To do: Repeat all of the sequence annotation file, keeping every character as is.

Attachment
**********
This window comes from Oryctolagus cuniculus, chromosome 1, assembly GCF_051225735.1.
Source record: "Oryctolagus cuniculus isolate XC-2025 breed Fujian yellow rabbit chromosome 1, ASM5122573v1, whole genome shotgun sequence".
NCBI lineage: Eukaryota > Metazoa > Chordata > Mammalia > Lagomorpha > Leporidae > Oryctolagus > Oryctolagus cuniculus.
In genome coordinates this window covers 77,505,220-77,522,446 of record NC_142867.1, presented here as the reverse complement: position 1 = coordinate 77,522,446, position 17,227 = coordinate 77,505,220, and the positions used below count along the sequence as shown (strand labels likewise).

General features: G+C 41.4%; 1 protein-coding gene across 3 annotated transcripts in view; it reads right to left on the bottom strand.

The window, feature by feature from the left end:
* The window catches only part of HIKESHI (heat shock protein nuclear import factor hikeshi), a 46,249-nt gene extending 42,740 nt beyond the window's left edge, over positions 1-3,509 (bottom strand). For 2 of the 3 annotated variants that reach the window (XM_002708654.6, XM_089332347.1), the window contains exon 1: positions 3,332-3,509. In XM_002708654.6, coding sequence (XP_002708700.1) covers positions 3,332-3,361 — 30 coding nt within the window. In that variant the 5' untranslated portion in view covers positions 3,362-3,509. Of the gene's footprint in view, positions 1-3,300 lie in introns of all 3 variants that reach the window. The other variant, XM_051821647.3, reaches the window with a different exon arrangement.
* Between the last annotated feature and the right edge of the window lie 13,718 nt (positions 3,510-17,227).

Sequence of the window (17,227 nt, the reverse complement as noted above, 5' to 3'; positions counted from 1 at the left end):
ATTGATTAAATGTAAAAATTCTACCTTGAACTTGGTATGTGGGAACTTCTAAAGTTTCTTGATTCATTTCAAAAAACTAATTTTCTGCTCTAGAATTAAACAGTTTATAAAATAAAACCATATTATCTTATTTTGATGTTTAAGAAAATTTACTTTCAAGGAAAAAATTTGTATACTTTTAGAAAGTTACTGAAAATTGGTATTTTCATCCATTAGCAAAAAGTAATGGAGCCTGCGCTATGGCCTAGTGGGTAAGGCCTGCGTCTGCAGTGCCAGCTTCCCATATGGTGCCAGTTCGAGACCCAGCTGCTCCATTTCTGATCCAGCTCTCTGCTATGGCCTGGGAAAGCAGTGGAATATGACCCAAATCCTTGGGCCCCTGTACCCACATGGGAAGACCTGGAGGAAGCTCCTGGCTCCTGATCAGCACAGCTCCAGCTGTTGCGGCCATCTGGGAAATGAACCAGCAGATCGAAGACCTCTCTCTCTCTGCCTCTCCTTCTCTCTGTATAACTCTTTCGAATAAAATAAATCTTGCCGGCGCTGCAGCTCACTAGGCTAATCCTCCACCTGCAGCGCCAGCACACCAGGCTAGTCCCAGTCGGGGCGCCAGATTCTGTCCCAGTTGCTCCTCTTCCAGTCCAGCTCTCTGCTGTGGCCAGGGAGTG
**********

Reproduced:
This window comes from Oryctolagus cuniculus, chromosome 1, assembly GCF_051225735.1.
Source record: "Oryctolagus cuniculus isolate XC-2025 breed Fujian yellow rabbit chromosome 1, ASM5122573v1, whole genome shotgun sequence".
NCBI lineage: Eukaryota > Metazoa > Chordata > Mammalia > Lagomorpha > Leporidae > Oryctolagus > Oryctolagus cuniculus.
In genome coordinates this window covers 77,505,220-77,522,446 of record NC_142867.1, presented here as the reverse complement: position 1 = coordinate 77,522,446, position 17,227 = coordinate 77,505,220, and the positions used below count along the sequence as shown (strand labels likewise).

General features: G+C 41.4%; 1 protein-coding gene across 3 annotated transcripts in view; it reads right to left on the bottom strand.

The window, feature by feature from the left end:
* The window catches only part of HIKESHI (heat shock protein nuclear import factor hikeshi), a 46,249-nt gene extending 42,740 nt beyond the window's left edge, over positions 1-3,509 (bottom strand). For 2 of the 3 annotated variants that reach the window (XM_002708654.6, XM_089332347.1), the window contains exon 1: positions 3,332-3,509. In XM_002708654.6, coding sequence (XP_002708700.1) covers positions 3,332-3,361 — 30 coding nt within the window. In that variant the 5' untranslated portion in view covers positions 3,362-3,509. Of the gene's footprint in view, positions 1-3,300 lie in introns of all 3 variants that reach the window. The other variant, XM_051821647.3, reaches the window with a different exon arrangement.
* Between the last annotated feature and the right edge of the window lie 13,718 nt (positions 3,510-17,227).

Sequence of the window (17,227 nt, the reverse complement as noted above, 5' to 3'; positions counted from 1 at the left end):
ATTGATTAAATGTAAAAATTCTACCTTGAACTTGGTATGTGGGAACTTCTAAAGTTTCTTGATTCATTTCAAAAAACTAATTTTCTGCTCTAGAATTAAACAGTTTATAAAATAAAACCATATTATCTTATTTTGATGTTTAAGAAAATTTACTTTCAAGGAAAAAATTTGTATACTTTTAGAAAGTTACTGAAAATTGGTATTTTCATCCATTAGCAAAAAGTAATGGAGCCTGCGCTATGGCCTAGTGGGTAAGGCCTGCGTCTGCAGTGCCAGCTTCCCATATGGTGCCAGTTCGAGACCCAGCTGCTCCATTTCTGATCCAGCTCTCTGCTATGGCCTGGGAAAGCAGTGGAATATGACCCAAATCCTTGGGCCCCTGTACCCACATGGGAAGACCTGGAGGAAGCTCCTGGCTCCTGATCAGCACAGCTCCAGCTGTTGCGGCCATCTGGGAAATGAACCAGCAGATCGAAGACCTCTCTCTCTCTGCCTCTCCTTCTCTCTGTATAACTCTTTCGAATAAAATAAATCTTGCCGGCGCTGCAGCTCACTAGGCTAATCCTCCACCTGCAGCGCCAGCACACCAGGCTAGTCCCAGTCGGGGCGCCAGATTCTGTCCCAGTTGCTCCTCTTCCAGTCCAGCTCTCTGCTGTGGCCAGGGAGTG